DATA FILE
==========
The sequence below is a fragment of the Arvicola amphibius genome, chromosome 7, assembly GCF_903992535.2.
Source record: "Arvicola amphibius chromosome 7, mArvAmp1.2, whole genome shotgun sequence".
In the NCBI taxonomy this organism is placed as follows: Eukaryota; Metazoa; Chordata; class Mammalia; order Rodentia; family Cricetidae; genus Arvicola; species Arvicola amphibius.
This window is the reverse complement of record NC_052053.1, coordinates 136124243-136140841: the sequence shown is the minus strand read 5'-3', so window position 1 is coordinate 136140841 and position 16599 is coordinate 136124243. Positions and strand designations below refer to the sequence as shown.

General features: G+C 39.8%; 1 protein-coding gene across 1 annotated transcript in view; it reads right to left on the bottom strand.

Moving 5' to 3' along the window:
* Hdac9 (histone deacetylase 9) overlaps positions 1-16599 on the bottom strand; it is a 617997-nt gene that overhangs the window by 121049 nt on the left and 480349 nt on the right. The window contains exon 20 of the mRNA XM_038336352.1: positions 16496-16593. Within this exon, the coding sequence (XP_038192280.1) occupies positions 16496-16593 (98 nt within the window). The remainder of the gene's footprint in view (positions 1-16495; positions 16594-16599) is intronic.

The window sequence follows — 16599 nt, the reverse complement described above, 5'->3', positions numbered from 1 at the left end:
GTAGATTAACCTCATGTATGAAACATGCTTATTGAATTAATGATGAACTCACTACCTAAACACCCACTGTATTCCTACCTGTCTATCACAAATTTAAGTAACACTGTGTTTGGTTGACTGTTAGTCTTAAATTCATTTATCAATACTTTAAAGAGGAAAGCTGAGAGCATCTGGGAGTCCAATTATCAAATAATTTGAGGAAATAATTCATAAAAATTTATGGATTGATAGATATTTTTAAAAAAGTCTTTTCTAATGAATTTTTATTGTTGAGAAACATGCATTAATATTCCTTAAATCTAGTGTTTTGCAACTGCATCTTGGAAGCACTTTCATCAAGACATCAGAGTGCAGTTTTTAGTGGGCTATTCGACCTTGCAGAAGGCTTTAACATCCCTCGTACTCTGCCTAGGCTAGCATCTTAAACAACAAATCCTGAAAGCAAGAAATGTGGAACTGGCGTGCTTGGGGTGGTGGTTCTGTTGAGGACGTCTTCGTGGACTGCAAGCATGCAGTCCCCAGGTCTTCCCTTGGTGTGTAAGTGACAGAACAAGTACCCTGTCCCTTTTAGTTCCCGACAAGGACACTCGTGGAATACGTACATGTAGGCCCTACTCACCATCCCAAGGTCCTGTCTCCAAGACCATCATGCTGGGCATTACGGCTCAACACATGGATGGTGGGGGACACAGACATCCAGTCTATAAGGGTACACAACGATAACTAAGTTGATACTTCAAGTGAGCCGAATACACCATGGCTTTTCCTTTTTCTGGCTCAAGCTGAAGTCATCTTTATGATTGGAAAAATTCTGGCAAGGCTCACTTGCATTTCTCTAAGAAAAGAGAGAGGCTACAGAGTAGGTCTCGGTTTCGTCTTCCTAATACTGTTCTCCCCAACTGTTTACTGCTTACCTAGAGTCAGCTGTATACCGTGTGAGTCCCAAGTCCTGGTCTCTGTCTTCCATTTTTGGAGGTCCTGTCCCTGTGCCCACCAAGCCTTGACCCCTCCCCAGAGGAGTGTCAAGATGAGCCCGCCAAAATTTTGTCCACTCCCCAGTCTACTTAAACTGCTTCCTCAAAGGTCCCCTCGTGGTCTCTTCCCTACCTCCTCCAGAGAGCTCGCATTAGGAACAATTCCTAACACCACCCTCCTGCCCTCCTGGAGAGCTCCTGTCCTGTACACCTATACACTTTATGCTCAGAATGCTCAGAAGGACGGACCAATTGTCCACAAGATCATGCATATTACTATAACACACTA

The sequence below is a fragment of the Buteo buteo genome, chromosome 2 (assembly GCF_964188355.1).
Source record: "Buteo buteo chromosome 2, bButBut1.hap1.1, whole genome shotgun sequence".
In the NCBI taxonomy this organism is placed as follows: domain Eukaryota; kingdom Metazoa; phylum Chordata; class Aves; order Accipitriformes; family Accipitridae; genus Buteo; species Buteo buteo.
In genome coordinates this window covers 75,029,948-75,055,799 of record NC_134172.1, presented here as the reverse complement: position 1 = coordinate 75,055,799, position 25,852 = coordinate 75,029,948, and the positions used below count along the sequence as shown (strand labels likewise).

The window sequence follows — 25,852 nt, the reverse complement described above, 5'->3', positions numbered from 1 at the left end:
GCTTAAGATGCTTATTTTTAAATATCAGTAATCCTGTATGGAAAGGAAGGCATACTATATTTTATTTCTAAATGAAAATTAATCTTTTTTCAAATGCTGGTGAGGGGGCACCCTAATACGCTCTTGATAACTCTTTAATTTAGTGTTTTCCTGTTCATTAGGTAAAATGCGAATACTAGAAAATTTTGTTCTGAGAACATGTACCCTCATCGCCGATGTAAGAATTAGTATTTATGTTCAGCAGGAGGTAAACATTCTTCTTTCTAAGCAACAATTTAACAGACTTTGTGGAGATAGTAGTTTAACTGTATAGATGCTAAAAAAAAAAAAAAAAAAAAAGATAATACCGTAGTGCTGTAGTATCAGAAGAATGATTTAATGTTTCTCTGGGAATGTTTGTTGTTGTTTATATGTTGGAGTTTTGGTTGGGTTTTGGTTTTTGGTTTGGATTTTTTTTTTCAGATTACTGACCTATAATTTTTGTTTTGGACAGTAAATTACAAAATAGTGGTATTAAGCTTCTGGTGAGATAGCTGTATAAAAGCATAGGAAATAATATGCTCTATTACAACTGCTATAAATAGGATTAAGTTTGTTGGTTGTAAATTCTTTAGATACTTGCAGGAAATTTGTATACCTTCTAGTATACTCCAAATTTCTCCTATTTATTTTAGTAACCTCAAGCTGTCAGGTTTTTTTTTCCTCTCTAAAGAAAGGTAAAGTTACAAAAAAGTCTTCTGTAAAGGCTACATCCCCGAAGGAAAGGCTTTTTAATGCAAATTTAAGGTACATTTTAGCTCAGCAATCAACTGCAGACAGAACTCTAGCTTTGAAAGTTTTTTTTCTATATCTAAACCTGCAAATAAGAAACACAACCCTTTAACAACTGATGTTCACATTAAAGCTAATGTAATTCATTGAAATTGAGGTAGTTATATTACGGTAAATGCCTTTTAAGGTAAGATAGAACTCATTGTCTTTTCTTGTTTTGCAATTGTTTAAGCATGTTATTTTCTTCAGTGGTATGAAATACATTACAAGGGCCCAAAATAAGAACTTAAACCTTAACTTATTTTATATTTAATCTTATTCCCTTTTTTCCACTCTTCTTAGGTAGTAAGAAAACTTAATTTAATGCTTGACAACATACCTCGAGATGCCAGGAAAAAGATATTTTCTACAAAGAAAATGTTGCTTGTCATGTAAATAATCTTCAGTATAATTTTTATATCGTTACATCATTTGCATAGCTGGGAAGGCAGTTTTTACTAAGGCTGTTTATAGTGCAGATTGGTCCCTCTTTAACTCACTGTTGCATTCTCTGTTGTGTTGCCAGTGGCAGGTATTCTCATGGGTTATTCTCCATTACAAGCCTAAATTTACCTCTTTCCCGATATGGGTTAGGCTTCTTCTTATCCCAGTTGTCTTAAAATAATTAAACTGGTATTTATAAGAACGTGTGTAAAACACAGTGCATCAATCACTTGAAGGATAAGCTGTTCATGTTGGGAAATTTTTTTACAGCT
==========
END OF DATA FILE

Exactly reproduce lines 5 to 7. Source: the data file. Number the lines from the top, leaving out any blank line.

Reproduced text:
General features: G+C 39.8%; 1 protein-coding gene across 1 annotated transcript in view; it reads right to left on the bottom strand.

Moving 5' to 3' along the window:
* Hdac9 (histone deacetylase 9) overlaps positions 1-16599 on the bottom strand; it is a 617997-nt gene that overhangs the window by 121049 nt on the left and 480349 nt on the right. The window contains exon 20 of the mRNA XM_038336352.1: positions 16496-16593. Within this exon, the coding sequence (XP_038192280.1) occupies positions 16496-16593 (98 nt within the window). The remainder of the gene's footprint in view (positions 1-16495; positions 16594-16599) is intronic.